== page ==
Presentation on theme: "The Periodic Table The Periodic Table is used to organize the 114 elements in a meaningful way. As a consequence of this organization, there are periodic."— Presentation transcript:
1 The Periodic TableThe Periodic Table is used to organize the 114 elements in a meaningful way.As a consequence of this organization, there are periodic properties associated with the periodic table.
2 Natural States of the Elements Most elements are very reactive.Elements are not generally found in uncombined form.Exceptions are:Noble metals – gold, platinum and silverNoble gases – Group 18
3 The Periodic TableColumns in the periodic table are called groups (numbered from 1A to 8A or 1 to 18).Rows in the periodic table are called periods.Metals are located on the left hand side of the periodic table (most of the elements are metals).Non-metals are located in the top right hand side of the periodic table.Elements with properties similar to both metals and non-metals are called metalloids and are located at the interface between the metals and non-metals.
4 Reading the Periodic Table - The Basics Families or groups – vertical columns- have similar properties- contain the same outer electron configuration- show similar chemical behavior because it is the outer electrons involved in chemical reactions- 18 groups- Various ways of labeling and namingRoman numerals + letter (European)Arabic numerals + letter (American)Arabic numerals 1-18 (IUPAC)
7 The Periodic TableSome of the groups in the periodic table are given special names.These names indicate the similarities between group members:Group 1: Alkali metals.Group 2: Alkaline earth metals.Group 16: Chalcogens.Group 17: Halogens.Group 18: Noble gases.
8 Each period contains more and more elements Families and Groups (cont.)Representative or Main Group Elements= Groups 1,2 and 13-18Transition metals = Groups 3-12Inner transition elements (metals) =Element #’s (Lantanides) andElement #’s (Actinides)Periods = Horizontal rows #’d 1-7Each period contains more and more elements
12 Metals tend to lose electrons! - Found on the left side of the periodic tableIncludes: All of groups 1 (except H) and 2,also Al (but not B) in group 13.All of the transition elements.The elements to the right of the transition elementsThe lanthanides and actinides (inner transition metals)Metals tend to lose electrons!
13 Metallic Properties:Luster: most metals have a silvery white “metallic” color because they reflect light of all wavelengths.Ductile, (capable of being drawn out into a wire)Malleable (can be hammered into thin sheets)Most room TºHigh electrical conductivity & thermal conductivity- Examples: sodium, calcium, gold, aluminum
14 Nonmetals Found on the right side of the periodic table Nonmetals tend to gain electrons!Nonmetallic Properties:Poor reflectors of light,Hard or brittle, some are gases or soft solidsNot malleable or ductileDo not conduct electricity,Poor conductor of heat- Examples: carbon, bromine, chlorine, sulfur
15 Diatomic Nonmetals Diatomic Molecules Nitrogen gas contains N2 molecules.Oxygen gas containsO2 molecules.
16 Metalloids or Semimetals Found along jagged line on tableMetalloids lose or gain electrons depending on "who they're with!“Mixture of both types of properties, or intermediate typeExamples: B, Si, Ge, As, Sb, Te, At(the only metals on the solid "semimetal" line are Al and Po)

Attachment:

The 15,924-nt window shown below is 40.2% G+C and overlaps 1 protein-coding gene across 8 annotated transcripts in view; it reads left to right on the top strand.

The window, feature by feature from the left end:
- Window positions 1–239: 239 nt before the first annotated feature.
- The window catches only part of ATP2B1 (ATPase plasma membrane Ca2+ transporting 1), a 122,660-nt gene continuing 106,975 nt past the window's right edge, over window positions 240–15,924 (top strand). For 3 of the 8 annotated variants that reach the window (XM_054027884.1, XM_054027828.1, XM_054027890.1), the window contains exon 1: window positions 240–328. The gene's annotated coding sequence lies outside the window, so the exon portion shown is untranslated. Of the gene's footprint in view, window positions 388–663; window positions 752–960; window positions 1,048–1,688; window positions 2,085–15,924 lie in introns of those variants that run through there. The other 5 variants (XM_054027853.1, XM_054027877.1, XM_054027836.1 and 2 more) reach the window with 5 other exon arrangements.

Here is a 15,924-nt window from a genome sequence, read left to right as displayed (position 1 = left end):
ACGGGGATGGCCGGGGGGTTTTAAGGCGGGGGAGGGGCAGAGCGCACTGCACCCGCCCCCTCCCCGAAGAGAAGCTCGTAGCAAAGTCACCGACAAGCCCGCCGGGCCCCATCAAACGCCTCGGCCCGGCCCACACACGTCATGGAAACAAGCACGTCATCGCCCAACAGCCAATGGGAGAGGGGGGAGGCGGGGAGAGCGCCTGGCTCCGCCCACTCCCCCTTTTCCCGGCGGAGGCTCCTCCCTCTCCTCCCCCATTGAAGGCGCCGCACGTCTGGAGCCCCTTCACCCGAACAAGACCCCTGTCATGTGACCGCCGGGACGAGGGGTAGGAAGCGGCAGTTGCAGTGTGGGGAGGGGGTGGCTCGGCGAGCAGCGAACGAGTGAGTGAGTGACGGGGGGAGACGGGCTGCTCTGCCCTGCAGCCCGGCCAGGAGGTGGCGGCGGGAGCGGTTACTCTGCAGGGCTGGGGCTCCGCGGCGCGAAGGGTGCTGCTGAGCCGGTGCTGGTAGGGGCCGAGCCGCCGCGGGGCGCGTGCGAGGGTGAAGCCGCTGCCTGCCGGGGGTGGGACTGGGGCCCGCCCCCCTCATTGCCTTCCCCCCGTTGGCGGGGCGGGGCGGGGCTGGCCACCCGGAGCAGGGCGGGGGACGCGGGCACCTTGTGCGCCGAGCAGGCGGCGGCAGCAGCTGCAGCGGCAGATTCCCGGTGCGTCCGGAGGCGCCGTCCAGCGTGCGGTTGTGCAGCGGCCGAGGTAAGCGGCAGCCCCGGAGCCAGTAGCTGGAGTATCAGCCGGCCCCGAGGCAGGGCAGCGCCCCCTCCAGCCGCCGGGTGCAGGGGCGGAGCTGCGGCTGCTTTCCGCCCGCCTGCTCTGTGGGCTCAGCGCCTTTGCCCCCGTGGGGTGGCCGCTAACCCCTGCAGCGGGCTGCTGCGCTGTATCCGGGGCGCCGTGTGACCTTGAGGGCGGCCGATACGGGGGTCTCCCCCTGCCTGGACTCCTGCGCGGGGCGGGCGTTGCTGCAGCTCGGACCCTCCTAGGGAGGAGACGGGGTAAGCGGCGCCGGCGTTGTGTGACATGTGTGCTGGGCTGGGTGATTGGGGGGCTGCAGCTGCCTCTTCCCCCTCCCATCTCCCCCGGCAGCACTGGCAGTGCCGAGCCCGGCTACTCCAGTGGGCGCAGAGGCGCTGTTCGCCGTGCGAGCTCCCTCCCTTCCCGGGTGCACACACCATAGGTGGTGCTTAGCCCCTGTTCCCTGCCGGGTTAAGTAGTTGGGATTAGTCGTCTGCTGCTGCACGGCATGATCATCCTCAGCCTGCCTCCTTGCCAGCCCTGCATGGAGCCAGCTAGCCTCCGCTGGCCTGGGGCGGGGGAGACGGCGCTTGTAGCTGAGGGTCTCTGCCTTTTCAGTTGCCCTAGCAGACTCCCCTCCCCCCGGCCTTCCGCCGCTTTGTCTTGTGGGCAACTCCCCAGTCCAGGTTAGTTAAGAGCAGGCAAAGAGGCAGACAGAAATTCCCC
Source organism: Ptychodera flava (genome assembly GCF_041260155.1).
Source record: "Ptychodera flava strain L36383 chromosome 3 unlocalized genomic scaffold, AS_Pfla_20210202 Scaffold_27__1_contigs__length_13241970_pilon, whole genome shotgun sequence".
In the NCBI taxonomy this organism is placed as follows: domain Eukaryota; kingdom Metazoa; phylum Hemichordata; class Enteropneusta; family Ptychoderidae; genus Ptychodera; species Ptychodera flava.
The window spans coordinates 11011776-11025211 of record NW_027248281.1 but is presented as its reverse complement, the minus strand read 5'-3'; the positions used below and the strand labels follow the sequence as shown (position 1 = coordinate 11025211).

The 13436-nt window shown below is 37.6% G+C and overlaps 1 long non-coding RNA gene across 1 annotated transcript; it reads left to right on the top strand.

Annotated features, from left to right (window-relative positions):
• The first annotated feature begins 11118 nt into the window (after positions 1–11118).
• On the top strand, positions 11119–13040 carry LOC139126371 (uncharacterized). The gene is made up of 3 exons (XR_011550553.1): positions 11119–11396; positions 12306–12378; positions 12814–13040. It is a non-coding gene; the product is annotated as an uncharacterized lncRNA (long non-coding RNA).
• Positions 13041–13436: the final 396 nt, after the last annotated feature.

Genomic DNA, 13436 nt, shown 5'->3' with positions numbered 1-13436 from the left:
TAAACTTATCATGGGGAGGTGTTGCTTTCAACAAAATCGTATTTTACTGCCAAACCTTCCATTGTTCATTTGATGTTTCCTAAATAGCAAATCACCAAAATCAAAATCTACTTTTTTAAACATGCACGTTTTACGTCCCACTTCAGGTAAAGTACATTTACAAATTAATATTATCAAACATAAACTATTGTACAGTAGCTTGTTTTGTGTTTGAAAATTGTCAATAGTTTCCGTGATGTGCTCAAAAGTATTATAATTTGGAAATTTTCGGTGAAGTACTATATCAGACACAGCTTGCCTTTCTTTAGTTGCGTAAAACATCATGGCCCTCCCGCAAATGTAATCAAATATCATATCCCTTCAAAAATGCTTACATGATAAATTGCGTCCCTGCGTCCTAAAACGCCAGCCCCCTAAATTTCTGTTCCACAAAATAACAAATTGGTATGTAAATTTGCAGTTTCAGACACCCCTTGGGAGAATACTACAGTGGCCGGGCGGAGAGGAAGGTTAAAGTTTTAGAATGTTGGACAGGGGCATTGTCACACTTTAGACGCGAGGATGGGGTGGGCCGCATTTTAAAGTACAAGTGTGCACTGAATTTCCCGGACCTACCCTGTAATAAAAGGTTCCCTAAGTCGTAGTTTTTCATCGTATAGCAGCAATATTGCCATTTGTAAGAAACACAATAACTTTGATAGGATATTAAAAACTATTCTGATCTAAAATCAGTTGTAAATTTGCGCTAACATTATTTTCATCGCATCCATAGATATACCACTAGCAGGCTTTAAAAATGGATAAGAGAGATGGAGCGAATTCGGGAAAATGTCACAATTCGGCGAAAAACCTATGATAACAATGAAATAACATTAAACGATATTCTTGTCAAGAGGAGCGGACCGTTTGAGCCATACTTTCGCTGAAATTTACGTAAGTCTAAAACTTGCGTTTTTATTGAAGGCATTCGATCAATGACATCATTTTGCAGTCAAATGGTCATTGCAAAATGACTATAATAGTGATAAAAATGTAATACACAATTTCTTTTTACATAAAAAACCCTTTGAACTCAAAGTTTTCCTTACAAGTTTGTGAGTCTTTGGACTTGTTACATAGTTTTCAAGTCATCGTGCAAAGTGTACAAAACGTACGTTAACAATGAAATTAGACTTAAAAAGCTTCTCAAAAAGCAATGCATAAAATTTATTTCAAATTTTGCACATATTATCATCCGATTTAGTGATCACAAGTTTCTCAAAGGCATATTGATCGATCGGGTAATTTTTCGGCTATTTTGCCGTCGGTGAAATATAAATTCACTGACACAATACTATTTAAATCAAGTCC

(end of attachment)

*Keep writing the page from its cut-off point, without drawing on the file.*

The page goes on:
17 Information in an Element’s “Box” on the Periodic Table Atomic Number = the number of protonsAtomic Mass = Weighted average of all of the isotopes of the elementMass number (for a particular isotope) = # protons + # o f neutrons.
18 Introduction to the Modern Concept of Atomic Structure Comparing the Parts of an Atom
20 Atomic Mass and Formula Mass To calculate the mass of a sample of atomsEach element exists as a mixture of isotopesUse a “weighted average” for the atomic massNumber on the bottom of each square in the periodic table is the average weight of all the isotopes of an element(in amu)All masses of other atoms are measured relative to carbon-12
21 Atomic Mass and Formula Mass Atomic masses are determined on a relative scaleThe standard scale references the carbon-12 isotope = amuAll other atomic masses are determined relative to carbon-12
23 IsotopesIsotopes are atoms with the same number of protons but different numbers of neutrons.
24 Isotopes A particular isotope is represented by the symbol. Only use this symbol when you know the number of neutrons exactly.
25 Na 22.99 Atomic Mass Listed on the periodic table Gives the mass of “average” atom of each element compared to 12CAverage atom based on all the isotopes and their abundance %Atomic mass is not a whole number
26 Calculating Atomic Mass Percent(%) abundance of isotopesMass of each isotope of that elementWeighted average =mass isotope1(%) + mass isotope2(%) + …
27 Calculating #s’s of Subatomic Particles; Protons, Neutrons and Electrons The atomic number = the number of protons.If the atom is neutral, the number of electrons equals the number of protonsMass number of an isotope = Protons + Neutrons therefore Mass # - Atomic number = # neutrons.
28 16 31 65 8 15 30 More Atomic Symbols O P Zn 8 p+ 15 p+ 30 p+ O P Zn8 p p+ 30 p+8 n 16 n 35 n8 e e e-
29 Ions – Charged Particles Atoms can form ions by gaining or losing electrons.Metals tend to lose one or more electrons to form positive ions called cations.
30 Ions – Charged Particles Nonmetals tend to gain one or more electrons to form negative ions called anions.
32 Ions Ion Charges and the Periodic Table The ion that a particular atom will form can be predicted from the periodic table.Elements in Group 1 and 2 form 1+ and 2+ ions, respectivelyGroup 7 atoms form anions with 1- chargesGroup 6 atoms form anions with 2- chargeswhen compared to the neutral atomsCations have fewer electrons than protonsAnions have extra electrons (more) than protons